UBC Theses and Dissertations
Microwave-assisted catalytic pyrolysis of biomass for improving bio-oil and biochar properties Mohamed, Badr Ali
This thesis evaluates K₃PO₄, clinoptilolite, bentonite and their combinations as potential additives for enhancing microwave absorption, catalyzing pyrolysis of biomass and improving bio-oil and biochar qualities. Catalyst load ratio, pyrolysis temperature, liquid and solid product yields, bio-oil and biochar properties are examined to screen selected catalysts in terms of their effectiveness in increasing microwave absorption and improving bio-oil and biochar qualities. Thermogravimetric analysis (TGA) was also used to study the catalytic behaviour of those catalysts to interpret its performance in microwave-assisted catalytic pyrolysis and to study the catalytic pyrolysis kinetics for each of the three major biomass components, i.e., hemicellulose, cellulose and lignin, using the lumped three parallel reactions model. The performance of the produced biochars is evaluated in terms of their ability to improve soil water holding capacity (WHC), cation exchange capacity (CEC) and fertility of loamy sand soil. The capacity of those biochars in reducing bioavailability, phytotoxicity and uptake of heavy metals by wheat plants and the efficacy of those biochars in increasing soil fertility and plant growth in contaminated soil were also investigated. K₃PO₄, clinoptilolite and bentonite all showed good catalytic activities in microwave-assisted pyrolysis, resulting in reduced acidity, viscosity and water content of bio-oil product and catalyst loading and combination of different catalysts are controlling parameters on heating rate and product quality. The synergistic effects were observed in the combination of K₃PO₄ and clinoptilolite or bentonite, resulting in higher-than-expected microwave heating rate, in conjunction with improved bio-oil and biochar quality. Biochar produced from mixing K₃PO₄ and clinoptilolite or bentonite with biomass showed better performance in reducing toxicity and uptake of heavy metals than biochars produced from single catalyst. Catalytic microwave-assisted pyrolysis could be one potential approach for tailoring biochar quality to improve soil physiochemical properties. High microwave absorption, high water and nutrient affinity, desirable plant nutrients and high catalytic performance are the four key features of an effective additive for microwave-assisted biomass pyrolysis for making high quality bio-oil and biochars.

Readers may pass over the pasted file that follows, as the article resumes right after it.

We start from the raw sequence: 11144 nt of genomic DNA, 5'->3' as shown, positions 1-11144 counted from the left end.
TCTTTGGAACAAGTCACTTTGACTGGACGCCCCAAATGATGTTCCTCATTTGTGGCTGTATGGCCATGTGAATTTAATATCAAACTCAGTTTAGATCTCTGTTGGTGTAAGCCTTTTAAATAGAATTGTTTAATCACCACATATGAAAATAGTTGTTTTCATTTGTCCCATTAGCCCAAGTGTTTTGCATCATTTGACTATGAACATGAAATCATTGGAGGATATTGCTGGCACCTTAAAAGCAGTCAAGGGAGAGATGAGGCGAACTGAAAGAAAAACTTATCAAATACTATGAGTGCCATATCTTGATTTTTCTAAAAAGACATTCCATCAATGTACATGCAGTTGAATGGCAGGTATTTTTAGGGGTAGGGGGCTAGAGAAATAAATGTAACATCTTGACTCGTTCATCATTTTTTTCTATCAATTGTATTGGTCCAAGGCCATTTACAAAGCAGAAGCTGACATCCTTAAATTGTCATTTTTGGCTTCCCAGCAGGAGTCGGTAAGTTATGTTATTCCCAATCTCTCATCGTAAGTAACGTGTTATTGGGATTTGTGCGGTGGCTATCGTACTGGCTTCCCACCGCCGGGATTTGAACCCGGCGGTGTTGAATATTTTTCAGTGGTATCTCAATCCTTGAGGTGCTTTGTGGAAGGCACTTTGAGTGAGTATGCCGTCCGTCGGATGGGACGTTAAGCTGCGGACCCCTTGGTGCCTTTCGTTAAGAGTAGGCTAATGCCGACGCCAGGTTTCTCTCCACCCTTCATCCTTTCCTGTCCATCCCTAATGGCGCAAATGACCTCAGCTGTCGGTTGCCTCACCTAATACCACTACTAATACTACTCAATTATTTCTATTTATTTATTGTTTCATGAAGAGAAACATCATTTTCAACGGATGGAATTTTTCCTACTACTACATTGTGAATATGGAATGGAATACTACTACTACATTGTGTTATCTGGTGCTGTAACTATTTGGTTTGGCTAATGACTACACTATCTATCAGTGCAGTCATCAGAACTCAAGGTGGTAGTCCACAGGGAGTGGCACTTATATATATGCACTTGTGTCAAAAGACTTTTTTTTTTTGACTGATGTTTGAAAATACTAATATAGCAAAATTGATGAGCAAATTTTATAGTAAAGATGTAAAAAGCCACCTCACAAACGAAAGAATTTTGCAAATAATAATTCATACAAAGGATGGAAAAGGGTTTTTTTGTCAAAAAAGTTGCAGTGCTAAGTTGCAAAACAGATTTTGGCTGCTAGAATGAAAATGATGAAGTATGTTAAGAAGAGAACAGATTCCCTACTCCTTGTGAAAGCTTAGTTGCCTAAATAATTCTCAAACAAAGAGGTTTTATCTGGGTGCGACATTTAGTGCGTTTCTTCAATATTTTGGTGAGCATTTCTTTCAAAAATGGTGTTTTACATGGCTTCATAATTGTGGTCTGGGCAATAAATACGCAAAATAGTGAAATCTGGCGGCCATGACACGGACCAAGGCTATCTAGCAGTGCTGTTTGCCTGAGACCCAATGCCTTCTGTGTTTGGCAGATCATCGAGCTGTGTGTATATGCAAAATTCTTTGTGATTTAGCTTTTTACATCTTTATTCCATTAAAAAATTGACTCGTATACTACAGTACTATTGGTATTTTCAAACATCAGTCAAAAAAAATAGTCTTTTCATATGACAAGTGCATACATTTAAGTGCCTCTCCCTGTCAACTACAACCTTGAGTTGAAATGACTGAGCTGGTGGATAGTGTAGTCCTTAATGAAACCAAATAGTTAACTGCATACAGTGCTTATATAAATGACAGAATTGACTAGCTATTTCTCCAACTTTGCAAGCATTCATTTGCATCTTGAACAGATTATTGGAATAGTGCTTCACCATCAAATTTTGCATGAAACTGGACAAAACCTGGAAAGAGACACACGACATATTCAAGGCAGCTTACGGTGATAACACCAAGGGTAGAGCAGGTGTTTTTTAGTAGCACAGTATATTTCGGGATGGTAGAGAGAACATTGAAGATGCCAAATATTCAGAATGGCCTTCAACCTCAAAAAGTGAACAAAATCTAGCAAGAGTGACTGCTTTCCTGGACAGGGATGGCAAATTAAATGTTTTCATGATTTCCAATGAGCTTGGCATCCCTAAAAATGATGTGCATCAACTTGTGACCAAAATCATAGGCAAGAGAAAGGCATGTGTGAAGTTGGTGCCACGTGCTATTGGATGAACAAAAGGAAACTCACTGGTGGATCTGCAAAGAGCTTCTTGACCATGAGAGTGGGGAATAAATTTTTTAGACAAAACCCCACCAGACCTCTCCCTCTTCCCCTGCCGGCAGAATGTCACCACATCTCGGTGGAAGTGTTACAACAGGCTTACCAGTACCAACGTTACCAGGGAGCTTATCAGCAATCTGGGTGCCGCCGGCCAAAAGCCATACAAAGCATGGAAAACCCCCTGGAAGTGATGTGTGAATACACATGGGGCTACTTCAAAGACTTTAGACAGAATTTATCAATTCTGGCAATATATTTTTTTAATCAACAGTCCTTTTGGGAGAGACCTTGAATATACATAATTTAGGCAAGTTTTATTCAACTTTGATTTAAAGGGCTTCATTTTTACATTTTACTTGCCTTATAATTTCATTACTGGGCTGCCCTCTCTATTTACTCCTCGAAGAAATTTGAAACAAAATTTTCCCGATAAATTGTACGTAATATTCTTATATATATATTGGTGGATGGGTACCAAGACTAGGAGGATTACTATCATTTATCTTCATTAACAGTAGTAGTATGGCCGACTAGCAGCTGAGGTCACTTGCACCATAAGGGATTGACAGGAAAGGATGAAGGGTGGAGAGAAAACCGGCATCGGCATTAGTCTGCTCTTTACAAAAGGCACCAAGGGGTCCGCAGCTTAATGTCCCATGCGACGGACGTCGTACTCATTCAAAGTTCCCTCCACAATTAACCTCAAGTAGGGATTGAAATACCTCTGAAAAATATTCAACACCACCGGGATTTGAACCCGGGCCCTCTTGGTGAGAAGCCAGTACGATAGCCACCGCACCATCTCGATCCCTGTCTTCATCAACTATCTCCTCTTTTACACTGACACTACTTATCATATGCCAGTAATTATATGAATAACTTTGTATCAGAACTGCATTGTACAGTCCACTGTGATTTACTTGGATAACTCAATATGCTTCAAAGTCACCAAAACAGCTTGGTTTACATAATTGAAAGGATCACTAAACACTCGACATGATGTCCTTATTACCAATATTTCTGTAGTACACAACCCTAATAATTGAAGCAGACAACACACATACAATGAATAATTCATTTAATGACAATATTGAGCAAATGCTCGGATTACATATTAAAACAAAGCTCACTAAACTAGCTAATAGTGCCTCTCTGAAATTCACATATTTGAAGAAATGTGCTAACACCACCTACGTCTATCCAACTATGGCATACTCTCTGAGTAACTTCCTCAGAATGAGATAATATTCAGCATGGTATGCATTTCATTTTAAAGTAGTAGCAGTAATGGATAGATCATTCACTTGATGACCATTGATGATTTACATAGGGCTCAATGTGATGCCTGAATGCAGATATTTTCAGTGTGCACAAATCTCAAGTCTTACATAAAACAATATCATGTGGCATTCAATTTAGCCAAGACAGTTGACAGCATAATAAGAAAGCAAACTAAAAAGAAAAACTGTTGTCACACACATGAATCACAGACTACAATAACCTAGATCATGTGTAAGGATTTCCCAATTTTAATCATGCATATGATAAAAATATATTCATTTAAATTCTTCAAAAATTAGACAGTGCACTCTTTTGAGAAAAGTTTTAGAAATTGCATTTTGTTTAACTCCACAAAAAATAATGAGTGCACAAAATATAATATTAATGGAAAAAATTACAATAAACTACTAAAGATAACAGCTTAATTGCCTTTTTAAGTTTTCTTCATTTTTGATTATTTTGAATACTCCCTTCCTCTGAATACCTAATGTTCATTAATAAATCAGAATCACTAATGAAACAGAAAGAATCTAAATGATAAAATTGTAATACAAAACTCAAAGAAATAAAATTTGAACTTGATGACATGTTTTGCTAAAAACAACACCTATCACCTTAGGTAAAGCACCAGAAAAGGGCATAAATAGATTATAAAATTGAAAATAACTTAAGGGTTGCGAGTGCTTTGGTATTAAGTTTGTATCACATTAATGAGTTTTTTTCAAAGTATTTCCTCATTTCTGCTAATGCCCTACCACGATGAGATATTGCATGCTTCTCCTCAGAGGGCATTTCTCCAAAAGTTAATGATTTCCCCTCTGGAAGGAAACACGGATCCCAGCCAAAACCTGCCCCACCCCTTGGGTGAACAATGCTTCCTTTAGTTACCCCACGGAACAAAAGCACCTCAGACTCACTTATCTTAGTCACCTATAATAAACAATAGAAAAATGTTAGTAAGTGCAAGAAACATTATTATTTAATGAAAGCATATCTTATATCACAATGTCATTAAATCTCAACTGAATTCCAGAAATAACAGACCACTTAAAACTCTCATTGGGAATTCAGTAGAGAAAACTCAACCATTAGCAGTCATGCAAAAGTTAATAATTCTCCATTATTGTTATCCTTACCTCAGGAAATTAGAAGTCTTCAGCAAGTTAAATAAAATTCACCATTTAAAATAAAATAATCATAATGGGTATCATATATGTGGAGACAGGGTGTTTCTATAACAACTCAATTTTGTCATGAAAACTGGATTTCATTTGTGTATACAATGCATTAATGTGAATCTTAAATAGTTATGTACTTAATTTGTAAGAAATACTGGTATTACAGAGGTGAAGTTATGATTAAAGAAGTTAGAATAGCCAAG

Item Citations and Data
Attribution-NonCommercial-NoDerivatives 4.0 International